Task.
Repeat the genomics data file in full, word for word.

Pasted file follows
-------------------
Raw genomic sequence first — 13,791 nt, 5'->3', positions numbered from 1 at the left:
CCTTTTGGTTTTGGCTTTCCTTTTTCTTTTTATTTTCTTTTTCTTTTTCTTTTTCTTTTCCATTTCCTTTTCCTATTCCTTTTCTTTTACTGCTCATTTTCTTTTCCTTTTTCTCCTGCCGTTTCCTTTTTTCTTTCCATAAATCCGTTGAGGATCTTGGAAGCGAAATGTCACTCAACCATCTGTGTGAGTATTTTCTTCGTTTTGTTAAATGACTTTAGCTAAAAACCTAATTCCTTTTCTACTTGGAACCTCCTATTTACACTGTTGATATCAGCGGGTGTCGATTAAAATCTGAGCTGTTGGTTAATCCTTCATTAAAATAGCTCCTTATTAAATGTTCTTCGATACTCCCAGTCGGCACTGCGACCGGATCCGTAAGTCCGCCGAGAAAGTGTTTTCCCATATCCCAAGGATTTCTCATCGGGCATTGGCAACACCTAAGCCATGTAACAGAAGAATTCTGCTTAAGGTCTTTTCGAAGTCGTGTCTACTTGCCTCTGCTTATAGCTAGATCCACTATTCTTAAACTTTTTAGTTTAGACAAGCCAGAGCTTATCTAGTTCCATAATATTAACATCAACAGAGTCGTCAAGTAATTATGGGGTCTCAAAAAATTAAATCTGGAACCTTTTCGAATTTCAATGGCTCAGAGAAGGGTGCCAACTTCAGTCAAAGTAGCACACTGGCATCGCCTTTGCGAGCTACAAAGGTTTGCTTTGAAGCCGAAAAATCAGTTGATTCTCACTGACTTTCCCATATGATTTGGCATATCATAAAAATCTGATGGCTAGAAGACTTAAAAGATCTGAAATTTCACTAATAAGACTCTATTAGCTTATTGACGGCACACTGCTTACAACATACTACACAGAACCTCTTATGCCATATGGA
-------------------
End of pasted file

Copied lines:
Raw genomic sequence first — 13,791 nt, 5'->3', positions numbered from 1 at the left:
CCTTTTGGTTTTGGCTTTCCTTTTTCTTTTTATTTTCTTTTTCTTTTTCTTTTTCTTTTCCATTTCCTTTTCCTATTCCTTTTCTTTTACTGCTCATTTTCTTTTCCTTTTTCTCCTGCCGTTTCCTTTTTTCTTTCCATAAATCCGTTGAGGATCTTGGAAGCGAAATGTCACTCAACCATCTGTGTGAGTATTTTCTTCGTTTTGTTAAATGACTTTAGCTAAAAACCTAATTCCTTTTCTACTTGGAACCTCCTATTTACACTGTTGATATCAGCGGGTGTCGATTAAAATCTGAGCTGTTGGTTAATCCTTCATTAAAATAGCTCCTTATTAAATGTTCTTCGATACTCCCAGTCGGCACTGCGACCGGATCCGTAAGTCCGCCGAGAAAGTGTTTTCCCATATCCCAAGGATTTCTCATCGGGCATTGGCAACACCTAAGCCATGTAACAGAAGAATTCTGCTTAAGGTCTTTTCGAAGTCGTGTCTACTTGCCTCTGCTTATAGCTAGATCCACTATTCTTAAACTTTTTAGTTTAGACAAGCCAGAGCTTATCTAGTTCCATAATATTAACATCAACAGAGTCGTCAAGTAATTATGGGGTCTCAAAAAATTAAATCTGGAACCTTTTCGAATTTCAATGGCTCAGAGAAGGGTGCCAACTTCAGTCAAAGTAGCACACTGGCATCGCCTTTGCGAGCTACAAAGGTTTGCTTTGAAGCCGAAAAATCAGTTGATTCTCACTGACTTTCCCATATGATTTGGCATATCATAAAAATCTGATGGCTAGAAGACTTAAAAGATCTGAAATTTCACTAATAAGACTCTATTAGCTTATTGACGGCACACTGCTTACAACATACTACACAGAACCTCTTATGCCATATGGA